People concerned with animal protection, food safety and ecosystem health have raised concerns that salmon may be less healthy than originally believed, due to increasing reports of plastic contamination in waters. A 2019 study found that seafood is the third-largest source of microplastics for Americans.
How Do Different Types of Salmon Vary in Nutrition?
Farmed salmon, consumed raw, contains about twice as much fat as wild salmon. It also has more protein, sodium and fatty acids. Wild salmon has significantly fewer calories and more ash, calcium, iron and water than farmed salmon.
Farmed Versus Wild-Caught Salmon
As Krista Kihlander writes for Sentient Media, “fish are intelligent, wild animals. They think, use tools, have personalities and feel pain very similar to the way we humans do.” Yet, like most farmed animals, they “live and die in crowded, parasite-infested tanks, all so we humans can eat fish.”
Answering the question “is salmon good for you” requires us to grapple with a much bigger question — whether the way salmon is farmed or fished for human consumption on an industrial scale is good for the animals themselves, not to mention the many critical ecosystems in which they live and die.
Dioxins and Methylmercury
The hazards of consuming seafood include contaminants such as methylmercury and dioxin-like compounds. Exposure to the latter is associated with cancer, liver problems, thyroid disease, Type 2 diabetes, obesity and overall harm to “cardiovascular, nervous and immune systems, digestion, reproductivity, teeth and bones.” The risks of methylmercury in the body, including the bodies of fish themselves, include impaired brain development and learning abilities.
Though exact numbers are not known, it is not uncommon for fish from salmon farms to escape into the sea. Because they are bred to grow quickly, escaped fish are genetically different from salmon living freely, and the resulting offspring may not be able to survive in nature. When escaped salmon breed with wild salmon, the latter’s population are at greater risk for disease, which in turn can threaten biodiversity.
Most of the salmon consumed in the world is farmed. On many of these farms, fish feces, pesticides, antibiotics, and excess feed contaminate the local marine ecosystem. Farmed salmon are fed other fish who are also caught and processed into fish meal in a way that has harmed coastal communities in locations like Gambia.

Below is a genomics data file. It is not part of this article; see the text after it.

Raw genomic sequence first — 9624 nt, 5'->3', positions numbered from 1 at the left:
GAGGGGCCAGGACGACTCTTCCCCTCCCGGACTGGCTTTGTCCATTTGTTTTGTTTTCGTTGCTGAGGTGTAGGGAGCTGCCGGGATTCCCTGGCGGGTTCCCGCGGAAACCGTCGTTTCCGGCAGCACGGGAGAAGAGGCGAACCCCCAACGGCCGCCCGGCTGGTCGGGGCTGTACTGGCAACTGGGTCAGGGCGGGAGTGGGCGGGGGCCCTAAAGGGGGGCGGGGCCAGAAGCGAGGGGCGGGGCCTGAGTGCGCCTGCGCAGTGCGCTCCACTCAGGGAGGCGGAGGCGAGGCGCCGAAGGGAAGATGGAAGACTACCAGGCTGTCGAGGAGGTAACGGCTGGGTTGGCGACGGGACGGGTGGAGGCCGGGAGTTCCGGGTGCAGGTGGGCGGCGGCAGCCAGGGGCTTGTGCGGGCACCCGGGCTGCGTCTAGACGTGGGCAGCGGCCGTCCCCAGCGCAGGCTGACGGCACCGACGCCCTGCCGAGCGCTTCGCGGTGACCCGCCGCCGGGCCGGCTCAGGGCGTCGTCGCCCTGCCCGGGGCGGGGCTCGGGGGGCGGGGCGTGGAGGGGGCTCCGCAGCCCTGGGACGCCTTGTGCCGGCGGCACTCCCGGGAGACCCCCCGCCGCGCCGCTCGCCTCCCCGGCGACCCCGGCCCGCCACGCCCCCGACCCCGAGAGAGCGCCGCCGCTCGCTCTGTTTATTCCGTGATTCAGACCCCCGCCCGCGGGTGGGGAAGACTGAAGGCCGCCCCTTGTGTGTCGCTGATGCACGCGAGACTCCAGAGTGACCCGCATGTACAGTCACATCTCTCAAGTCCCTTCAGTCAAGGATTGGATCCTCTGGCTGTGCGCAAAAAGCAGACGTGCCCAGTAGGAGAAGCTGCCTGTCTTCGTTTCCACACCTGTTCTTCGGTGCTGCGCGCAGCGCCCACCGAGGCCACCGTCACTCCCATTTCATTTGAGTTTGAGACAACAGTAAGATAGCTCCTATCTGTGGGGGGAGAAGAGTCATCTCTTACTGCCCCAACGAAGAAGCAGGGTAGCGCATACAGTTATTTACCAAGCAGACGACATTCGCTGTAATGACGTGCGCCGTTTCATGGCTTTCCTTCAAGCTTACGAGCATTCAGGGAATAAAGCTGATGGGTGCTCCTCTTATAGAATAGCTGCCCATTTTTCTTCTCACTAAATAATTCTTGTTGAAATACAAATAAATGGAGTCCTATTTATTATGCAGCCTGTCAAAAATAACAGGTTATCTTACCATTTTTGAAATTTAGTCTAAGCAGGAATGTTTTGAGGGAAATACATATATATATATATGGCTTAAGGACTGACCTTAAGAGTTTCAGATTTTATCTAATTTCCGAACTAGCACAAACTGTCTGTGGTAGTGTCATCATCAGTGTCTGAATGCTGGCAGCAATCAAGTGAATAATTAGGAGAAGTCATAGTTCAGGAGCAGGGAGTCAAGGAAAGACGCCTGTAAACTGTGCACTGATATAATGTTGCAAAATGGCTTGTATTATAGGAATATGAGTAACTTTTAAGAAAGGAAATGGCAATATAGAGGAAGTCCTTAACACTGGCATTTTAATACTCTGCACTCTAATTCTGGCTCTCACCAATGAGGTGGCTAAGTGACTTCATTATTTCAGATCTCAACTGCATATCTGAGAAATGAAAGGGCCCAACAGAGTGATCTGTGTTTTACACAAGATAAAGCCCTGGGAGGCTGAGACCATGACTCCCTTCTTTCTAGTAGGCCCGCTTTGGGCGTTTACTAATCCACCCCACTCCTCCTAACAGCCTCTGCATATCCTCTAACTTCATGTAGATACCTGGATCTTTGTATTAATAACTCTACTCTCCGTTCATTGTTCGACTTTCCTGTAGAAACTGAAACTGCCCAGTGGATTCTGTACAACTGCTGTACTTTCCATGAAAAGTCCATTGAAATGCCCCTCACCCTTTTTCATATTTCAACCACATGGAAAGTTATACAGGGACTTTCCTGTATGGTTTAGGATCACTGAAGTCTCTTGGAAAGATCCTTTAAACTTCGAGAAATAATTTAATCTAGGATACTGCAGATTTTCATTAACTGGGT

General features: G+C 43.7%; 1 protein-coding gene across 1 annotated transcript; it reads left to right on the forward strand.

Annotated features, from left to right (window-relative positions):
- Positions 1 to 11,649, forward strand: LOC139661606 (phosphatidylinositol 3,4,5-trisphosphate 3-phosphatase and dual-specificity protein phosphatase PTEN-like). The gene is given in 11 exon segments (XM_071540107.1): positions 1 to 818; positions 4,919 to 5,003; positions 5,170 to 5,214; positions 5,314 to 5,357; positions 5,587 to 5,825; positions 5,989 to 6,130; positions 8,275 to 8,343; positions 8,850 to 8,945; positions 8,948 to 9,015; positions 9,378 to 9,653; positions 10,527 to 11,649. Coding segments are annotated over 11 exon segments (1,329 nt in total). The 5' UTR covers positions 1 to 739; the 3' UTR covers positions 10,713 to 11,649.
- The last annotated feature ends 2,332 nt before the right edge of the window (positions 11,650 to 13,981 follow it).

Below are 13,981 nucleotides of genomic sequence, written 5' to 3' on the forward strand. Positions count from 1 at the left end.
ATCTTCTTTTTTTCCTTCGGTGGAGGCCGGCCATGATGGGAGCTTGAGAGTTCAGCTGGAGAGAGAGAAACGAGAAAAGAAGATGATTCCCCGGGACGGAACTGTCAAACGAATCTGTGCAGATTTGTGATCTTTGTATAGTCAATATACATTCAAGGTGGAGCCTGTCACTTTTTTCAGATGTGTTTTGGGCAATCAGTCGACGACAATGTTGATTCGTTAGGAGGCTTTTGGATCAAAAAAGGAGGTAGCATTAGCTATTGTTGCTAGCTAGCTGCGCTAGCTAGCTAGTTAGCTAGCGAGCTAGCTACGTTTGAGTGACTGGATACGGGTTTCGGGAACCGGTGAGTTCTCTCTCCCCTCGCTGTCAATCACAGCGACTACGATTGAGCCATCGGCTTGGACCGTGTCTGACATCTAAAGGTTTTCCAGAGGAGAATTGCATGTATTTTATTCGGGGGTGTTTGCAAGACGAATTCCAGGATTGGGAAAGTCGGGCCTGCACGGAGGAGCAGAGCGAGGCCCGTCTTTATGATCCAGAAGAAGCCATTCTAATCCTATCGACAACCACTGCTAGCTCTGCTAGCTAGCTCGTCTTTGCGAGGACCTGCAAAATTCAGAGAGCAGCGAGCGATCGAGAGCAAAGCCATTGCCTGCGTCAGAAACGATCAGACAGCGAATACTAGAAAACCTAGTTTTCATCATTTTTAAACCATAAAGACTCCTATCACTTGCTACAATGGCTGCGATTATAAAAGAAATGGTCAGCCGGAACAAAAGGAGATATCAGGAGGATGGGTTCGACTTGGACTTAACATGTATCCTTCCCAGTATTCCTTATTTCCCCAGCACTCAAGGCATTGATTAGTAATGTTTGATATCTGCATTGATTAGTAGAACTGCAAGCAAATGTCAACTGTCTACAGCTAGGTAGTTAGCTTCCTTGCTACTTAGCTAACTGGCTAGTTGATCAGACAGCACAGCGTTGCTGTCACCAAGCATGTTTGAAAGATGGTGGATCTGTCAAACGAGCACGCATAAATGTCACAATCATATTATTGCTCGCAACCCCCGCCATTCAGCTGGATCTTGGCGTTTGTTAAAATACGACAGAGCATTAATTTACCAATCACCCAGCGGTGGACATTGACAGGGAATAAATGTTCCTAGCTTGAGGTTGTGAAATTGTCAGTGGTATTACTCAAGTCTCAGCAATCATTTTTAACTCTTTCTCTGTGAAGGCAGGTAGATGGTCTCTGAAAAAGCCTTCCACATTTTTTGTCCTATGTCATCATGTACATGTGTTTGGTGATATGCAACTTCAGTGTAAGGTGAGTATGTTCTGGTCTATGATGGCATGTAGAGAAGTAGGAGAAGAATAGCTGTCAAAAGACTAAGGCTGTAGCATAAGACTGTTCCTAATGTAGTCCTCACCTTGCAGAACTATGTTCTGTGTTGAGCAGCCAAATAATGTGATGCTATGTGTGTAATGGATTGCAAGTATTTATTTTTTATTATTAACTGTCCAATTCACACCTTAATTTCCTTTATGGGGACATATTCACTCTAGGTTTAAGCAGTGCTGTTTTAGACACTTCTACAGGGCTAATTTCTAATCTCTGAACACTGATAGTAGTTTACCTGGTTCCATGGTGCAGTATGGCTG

Eutrophication is the term used to describe the harmful effect of excess nutrients that can leach out of farmed fish cages into the open, surrounding waters. These nutrients can lead to algal blooms that in turn deplete oxygen, making it difficult for many forms of marine life to survive.
Sea lice are lethal parasites that can spread to salmon farms because of how tightly packed the fish are in their extreme confinement. Fish farmers may use pesticides to kill the sea lice, which in turn harms not only the lice, but other marine invertebrates up to half a mile from the farm.
Transfer of Disease
According to a 2021 report by Massimo Bedoya for Fish Welfare Initiative, the practice of packing fish densely in fish farms allows diseases to spread more easily within a farm’s population, but also to natural populations surrounding the farm. Diseased wild fish who were infected by pathogens originating from the farm can in turn reinfect the farmed fish.
Antibiotics used on salmon farms to counteract disease outbreaks can also spread to the wild fish surrounding the farms, contributing to antibiotic resistance for diseases that may affect humans.
What You Can Do
Even though salmon are a source of nutrients, there are many healthy plant-based options that can replace salmon without contributing to a wasteful and inequitable food system.
That fish feel pain is well-documented. Lynne Sneddon, a researcher at Liverpool University, first identified that fish have pain receptors in 2002. Dinesh Wadiwel, a lecturer on human rights and social and political theory at the University of Sydney, explored scientific inquiry into whether fish feel pain, arguing that “uncertainty within the scientific community over whether fish feel pain, combined with a public attachment to the maintenance of existing fishing practices, produces a somewhat perverse silence in relation to fish welfare.”
Check out Sentient Media’s list of resources for taking action to build more compassionate, equitable and sustainable food systems, which features a section on marine animals.
Hemi is a writer and educator.